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August 2007

Perfect Substitutes: Crowd-Free Destinations

You know that the big-name parks draw big-time crowds. But each of those outdoor icons has a lesser-known replacement that offers some of the same classic features and epic scenery–and you get it all to yourself.

Swap out: Grand Canyon National Park
Swap in: Owyhee Uplands, ID/OR

Everyone should visit the Grand Canyon at least once, preferably by hiking below the rim. To suggest that experience can be duplicated elsewhere might sound like heresy, but here goes: For another jaw-dropping desert-canyon adventure, check out the Owyhee Uplands.

Oh-why-what? Exactly. This high-desert region’s obscurity is a big selling point. Spilling out of southwest Idaho into Nevada and Oregon, the Owyhee Uplands comprise one of the least developed areas in the Lower 48. Juniper-covered plateaus set atop sagebrush tablelands create a sense of limitless open space. Snowy mountains line the horizon, and the many-tentacled Owyhee and Bruneau Rivers groove the underlying basalt and rhyolite. "The Owyhee is as good as any desert landscape in the U.S.," says Sheldon Bluestein, author of Exploring Idaho’s High Desert. "It’s national-park-worthy."

Just don’t expect national-park conveniences. With few roads and fewer trails, the Owyhee is not exactly user friendly. Bushwhacking know-how is essential, and departing the few maintained roads requires high-clearance 4-wheel-drive, topo maps and GPS, and a promising forecast in order to avoid Owyhee Gumbo 30 miles from pavement. First-timers often see it by whitewater raft, and even there the level of commitment is elevated a notch. "We run our trips in expeditionary style, with a high guide-to-guest ratio and lots of time spent scouting the rapids," says Peter Grubb, president of River Odysseys West. "We have to be conservative because of the remoteness."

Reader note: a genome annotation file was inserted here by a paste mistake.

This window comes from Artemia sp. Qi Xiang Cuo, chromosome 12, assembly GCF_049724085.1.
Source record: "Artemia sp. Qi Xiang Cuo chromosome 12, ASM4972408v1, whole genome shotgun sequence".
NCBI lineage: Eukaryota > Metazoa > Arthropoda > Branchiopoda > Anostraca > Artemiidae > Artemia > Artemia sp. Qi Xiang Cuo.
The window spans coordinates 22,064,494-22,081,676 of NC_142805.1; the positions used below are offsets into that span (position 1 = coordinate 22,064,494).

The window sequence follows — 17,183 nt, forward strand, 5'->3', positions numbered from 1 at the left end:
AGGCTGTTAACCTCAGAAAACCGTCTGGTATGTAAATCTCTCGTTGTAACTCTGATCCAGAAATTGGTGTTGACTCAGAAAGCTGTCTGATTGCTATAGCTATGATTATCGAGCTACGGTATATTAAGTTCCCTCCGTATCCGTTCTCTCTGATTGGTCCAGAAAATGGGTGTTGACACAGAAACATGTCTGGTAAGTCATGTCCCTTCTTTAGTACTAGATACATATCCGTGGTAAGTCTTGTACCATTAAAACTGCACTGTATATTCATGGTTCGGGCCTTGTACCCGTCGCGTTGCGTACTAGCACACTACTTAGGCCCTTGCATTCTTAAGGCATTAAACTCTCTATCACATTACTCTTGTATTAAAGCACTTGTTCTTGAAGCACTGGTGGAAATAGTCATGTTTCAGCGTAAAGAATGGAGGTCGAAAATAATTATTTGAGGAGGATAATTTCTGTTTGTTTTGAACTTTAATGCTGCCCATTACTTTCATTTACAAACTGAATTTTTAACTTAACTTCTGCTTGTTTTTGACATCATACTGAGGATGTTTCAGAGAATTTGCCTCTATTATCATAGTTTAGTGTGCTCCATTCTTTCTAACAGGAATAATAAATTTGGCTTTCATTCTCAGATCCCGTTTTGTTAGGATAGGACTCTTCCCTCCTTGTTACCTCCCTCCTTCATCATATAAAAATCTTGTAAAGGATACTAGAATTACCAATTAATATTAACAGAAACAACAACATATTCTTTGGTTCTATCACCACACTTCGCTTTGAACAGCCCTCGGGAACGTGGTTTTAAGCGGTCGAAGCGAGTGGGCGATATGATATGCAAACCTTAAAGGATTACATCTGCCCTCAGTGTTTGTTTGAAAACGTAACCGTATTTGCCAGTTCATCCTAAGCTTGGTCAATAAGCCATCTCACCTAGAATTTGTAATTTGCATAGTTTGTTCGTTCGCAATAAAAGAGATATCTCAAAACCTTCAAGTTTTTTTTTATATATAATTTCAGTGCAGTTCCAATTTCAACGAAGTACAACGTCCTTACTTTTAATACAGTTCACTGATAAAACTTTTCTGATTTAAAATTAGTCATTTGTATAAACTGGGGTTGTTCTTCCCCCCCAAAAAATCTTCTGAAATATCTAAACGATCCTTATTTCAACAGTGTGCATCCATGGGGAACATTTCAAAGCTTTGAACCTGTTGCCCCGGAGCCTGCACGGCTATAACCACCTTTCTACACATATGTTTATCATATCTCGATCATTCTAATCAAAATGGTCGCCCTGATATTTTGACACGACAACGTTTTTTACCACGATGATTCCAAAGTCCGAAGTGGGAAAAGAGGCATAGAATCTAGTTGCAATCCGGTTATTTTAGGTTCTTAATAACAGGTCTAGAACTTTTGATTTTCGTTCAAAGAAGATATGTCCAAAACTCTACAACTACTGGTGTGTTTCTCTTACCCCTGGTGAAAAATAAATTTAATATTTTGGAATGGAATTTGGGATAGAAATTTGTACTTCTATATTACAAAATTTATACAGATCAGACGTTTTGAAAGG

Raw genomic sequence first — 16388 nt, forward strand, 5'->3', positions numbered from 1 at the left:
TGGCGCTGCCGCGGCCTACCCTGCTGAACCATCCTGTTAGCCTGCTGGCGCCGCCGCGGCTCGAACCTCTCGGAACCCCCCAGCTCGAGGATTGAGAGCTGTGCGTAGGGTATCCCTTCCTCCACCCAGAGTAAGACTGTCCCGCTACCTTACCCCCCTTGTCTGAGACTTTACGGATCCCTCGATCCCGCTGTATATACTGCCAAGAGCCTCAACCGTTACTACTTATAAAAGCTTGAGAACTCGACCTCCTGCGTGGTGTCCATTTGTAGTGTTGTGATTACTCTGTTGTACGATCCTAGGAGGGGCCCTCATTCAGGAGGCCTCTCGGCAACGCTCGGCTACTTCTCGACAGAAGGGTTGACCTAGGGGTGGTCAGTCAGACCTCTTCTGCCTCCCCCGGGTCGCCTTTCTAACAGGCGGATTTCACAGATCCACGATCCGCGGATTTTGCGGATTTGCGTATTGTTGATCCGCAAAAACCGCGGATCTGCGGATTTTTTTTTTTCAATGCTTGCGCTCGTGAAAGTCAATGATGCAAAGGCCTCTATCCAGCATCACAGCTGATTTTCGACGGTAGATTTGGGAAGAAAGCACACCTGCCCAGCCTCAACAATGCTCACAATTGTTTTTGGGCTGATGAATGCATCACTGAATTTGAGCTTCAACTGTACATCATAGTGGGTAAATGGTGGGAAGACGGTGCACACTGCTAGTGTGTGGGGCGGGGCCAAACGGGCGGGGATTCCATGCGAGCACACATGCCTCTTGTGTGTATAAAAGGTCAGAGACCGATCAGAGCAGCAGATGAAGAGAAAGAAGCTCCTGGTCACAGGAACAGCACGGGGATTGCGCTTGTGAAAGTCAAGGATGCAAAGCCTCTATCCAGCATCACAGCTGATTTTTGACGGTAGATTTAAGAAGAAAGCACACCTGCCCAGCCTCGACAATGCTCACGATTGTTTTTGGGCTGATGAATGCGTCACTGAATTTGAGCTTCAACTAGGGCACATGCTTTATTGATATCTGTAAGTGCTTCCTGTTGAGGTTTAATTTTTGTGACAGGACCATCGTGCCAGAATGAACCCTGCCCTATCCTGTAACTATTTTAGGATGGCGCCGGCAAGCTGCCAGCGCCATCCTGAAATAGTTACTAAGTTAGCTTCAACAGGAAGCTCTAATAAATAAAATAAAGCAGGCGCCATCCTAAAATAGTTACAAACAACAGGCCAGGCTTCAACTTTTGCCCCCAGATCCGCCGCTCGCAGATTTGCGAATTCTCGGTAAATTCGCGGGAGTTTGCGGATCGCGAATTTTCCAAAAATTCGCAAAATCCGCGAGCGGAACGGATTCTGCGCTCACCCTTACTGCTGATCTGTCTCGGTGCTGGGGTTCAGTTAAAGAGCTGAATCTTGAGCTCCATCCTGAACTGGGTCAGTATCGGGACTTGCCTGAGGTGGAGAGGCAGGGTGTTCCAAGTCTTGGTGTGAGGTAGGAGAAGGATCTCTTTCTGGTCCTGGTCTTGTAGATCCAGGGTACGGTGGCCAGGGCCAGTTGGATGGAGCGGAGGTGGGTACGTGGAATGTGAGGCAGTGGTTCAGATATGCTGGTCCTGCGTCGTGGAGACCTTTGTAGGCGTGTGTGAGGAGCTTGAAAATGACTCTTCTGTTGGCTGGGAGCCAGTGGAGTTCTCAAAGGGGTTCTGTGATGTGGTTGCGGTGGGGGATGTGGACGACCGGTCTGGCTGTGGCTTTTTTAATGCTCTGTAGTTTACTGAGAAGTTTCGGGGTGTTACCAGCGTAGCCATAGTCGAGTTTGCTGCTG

2 Days
The Colorado Plateau doesn’t hold the patent on fantastically sculpted redrock. Backpack the 17-mile Honeycomb Loop on easternmost Oregon’s Lake Owyhee, and you’ll see towers and spires more typical of southern Utah. "Toward sunset, these 400-foot walls, with all of those eroded pockets and caves in them, glow an intense red due to iron oxides in the rhyolite," says Michael Henetz, an Oregon Natural Desert Association volunteer who has hiked the Honeycombs many times.

Follow an abandoned track along Juniper Ridge to access the head of Honeycombs Canyon. Drop down to Bensley Flat, where you can water up and camp at the lake. Continue by rounding Saddle Butte, with impressive views up and down the reservoir, before picking your way up Carlton Canyon and into Painted Canyon’s tight confines. Hike out of the canyon and cross-country through sagebrush back to your car. This route is rugged and trailless, and even the trailhead is difficult to find. Owyhee Lake is the only water source.

Plan It
Bring USGS quads Pelican Point and Three Fingers Rock, and a route description from Doug Lorain’s Backpacking Oregon ($19).

4 Days
In the 37 miles from Three Forks to Rome, the free-flowing Owyhee River disappears into a chasm of 1,000-foot reddish-brown rhyolite cliffs. Between hair-raising class 3 to 5 rapids, you’ll marvel at jagged columns and spires. Bighorn sheep roam the heights, and golden eagles coast on thermals. The rafting season on the middle section runs from mid-March to early June; that’s when snowmelt from distant northern Nevada mountains cranks up rapids like Widowmaker (class 5+), which is almost always portaged. River Odysseys West is one of several outfitters ($1,345;

Plan It
The waterproof Owyhee & Bruneau Rivers Systems Boating Guide ($18, offers mile-by-mile details.

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